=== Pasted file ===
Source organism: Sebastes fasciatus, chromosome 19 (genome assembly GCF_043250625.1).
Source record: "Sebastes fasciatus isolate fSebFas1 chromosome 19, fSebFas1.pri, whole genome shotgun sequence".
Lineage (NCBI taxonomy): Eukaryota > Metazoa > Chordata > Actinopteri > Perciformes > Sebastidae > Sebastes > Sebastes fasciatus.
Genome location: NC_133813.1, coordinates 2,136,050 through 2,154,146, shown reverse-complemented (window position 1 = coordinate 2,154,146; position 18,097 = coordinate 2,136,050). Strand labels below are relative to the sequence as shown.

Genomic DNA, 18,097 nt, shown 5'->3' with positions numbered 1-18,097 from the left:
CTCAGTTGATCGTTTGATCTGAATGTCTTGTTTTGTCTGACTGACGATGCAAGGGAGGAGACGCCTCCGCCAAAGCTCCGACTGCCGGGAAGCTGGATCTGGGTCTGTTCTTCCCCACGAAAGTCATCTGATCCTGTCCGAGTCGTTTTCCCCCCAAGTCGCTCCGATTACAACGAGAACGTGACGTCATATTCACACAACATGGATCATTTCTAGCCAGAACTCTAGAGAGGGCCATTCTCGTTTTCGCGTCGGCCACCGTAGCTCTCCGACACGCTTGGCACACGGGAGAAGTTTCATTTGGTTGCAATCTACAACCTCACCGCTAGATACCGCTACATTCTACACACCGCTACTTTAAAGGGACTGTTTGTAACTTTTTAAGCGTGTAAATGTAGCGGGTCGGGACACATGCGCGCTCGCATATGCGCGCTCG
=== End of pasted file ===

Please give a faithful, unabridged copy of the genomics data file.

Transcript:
Source organism: Sebastes fasciatus, chromosome 19 (genome assembly GCF_043250625.1).
Source record: "Sebastes fasciatus isolate fSebFas1 chromosome 19, fSebFas1.pri, whole genome shotgun sequence".
Lineage (NCBI taxonomy): Eukaryota > Metazoa > Chordata > Actinopteri > Perciformes > Sebastidae > Sebastes > Sebastes fasciatus.
Genome location: NC_133813.1, coordinates 2,136,050 through 2,154,146, shown reverse-complemented (window position 1 = coordinate 2,154,146; position 18,097 = coordinate 2,136,050). Strand labels below are relative to the sequence as shown.

Genomic DNA, 18,097 nt, shown 5'->3' with positions numbered 1-18,097 from the left:
CTCAGTTGATCGTTTGATCTGAATGTCTTGTTTTGTCTGACTGACGATGCAAGGGAGGAGACGCCTCCGCCAAAGCTCCGACTGCCGGGAAGCTGGATCTGGGTCTGTTCTTCCCCACGAAAGTCATCTGATCCTGTCCGAGTCGTTTTCCCCCCAAGTCGCTCCGATTACAACGAGAACGTGACGTCATATTCACACAACATGGATCATTTCTAGCCAGAACTCTAGAGAGGGCCATTCTCGTTTTCGCGTCGGCCACCGTAGCTCTCCGACACGCTTGGCACACGGGAGAAGTTTCATTTGGTTGCAATCTACAACCTCACCGCTAGATACCGCTACATTCTACACACCGCTACTTTAAAGGGACTGTTTGTAACTTTTTAAGCGTGTAAATGTAGCGGGTCGGGACACATGCGCGCTCGCATATGCGCGCTCG